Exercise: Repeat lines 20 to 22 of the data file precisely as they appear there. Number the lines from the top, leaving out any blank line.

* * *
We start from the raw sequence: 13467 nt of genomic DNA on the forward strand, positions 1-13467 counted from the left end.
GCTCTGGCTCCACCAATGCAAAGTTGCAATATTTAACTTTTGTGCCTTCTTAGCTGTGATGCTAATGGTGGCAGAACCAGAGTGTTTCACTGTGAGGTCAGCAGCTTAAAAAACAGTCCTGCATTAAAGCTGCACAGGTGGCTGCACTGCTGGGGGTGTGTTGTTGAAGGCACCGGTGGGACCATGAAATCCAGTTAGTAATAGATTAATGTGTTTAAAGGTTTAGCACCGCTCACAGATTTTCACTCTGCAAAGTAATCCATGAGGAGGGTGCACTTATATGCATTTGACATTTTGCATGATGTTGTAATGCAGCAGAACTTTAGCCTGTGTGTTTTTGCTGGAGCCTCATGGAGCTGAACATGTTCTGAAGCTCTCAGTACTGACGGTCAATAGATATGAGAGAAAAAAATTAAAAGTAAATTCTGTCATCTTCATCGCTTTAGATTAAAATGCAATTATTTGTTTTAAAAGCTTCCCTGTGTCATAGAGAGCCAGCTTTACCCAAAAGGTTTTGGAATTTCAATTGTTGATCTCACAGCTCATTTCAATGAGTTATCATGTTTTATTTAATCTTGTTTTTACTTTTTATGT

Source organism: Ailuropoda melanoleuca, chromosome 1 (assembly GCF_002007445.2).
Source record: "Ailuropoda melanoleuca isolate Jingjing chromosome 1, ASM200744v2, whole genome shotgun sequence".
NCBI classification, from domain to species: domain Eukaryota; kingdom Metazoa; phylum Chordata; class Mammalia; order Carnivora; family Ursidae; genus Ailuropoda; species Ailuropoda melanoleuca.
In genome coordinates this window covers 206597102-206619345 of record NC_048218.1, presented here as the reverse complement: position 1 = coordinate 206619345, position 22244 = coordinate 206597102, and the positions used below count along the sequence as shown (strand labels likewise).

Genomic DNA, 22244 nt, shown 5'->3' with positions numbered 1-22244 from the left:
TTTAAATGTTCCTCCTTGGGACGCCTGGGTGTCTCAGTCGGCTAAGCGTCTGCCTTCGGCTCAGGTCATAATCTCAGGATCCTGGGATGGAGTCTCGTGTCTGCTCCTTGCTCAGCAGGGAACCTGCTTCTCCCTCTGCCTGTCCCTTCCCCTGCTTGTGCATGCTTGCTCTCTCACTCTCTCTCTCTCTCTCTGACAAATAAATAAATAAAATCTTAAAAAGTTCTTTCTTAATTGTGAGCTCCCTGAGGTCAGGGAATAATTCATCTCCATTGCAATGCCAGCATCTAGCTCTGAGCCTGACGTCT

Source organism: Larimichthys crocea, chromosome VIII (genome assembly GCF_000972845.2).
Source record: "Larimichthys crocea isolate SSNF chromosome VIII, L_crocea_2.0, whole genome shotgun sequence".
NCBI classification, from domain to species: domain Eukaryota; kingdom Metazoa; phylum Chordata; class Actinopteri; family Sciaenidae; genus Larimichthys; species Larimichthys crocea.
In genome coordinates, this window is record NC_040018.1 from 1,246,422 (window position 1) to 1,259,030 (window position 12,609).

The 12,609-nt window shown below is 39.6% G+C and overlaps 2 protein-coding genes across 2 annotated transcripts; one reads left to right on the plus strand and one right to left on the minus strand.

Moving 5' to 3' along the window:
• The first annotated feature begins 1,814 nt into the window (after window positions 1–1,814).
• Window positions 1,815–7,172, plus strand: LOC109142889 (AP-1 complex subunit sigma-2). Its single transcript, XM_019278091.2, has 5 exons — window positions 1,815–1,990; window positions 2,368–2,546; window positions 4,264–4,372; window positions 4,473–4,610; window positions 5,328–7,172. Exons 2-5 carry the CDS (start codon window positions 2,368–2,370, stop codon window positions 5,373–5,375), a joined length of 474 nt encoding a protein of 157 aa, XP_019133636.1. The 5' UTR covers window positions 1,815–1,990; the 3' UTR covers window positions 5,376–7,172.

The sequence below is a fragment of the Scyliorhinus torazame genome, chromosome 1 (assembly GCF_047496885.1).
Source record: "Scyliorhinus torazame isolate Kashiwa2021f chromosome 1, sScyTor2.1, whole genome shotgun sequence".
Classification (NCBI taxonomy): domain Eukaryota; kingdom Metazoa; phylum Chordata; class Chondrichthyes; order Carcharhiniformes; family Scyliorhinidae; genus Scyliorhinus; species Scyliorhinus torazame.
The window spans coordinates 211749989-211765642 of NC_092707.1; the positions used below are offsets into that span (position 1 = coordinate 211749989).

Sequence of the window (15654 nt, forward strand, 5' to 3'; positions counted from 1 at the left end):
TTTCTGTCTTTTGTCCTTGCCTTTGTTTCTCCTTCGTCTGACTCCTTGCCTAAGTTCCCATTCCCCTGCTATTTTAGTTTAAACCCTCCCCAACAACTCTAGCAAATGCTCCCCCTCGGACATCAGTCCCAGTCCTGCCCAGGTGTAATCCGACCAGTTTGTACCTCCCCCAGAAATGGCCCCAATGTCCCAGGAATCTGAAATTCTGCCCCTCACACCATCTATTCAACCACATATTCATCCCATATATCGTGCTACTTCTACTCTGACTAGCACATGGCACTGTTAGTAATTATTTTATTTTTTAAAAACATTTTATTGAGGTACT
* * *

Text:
The window spans coordinates 211749989-211765642 of NC_092707.1; the positions used below are offsets into that span (position 1 = coordinate 211749989).

Sequence of the window (15654 nt, forward strand, 5' to 3'; positions counted from 1 at the left end):
TTTCTGTCTTTTGTCCTTGCCTTTGTTTCTCCTTCGTCTGACTCCTTGCCTAAGTTCCCATTCCCCTGCTATTTTAGTTTAAACCCTCCCCAACAACTCTAGCAAATGCTCCCCCTCGGACATCAGTCCCAGTCCTGCCCAGGTGTAATCCGACCAGTTTGTACCTCCCCCAGAAATGGCCCCAATGTCCCAGGAATCTGAAATTCTGCCCCTCACACCATCTATTCAACCACATATTCATCCCATATATCGTGCTACTTCTACTCTGACTAGCACATGGCACTGTTAGTAATTATTTTATTTTTTAAAAACATTTTATTGAGGTACT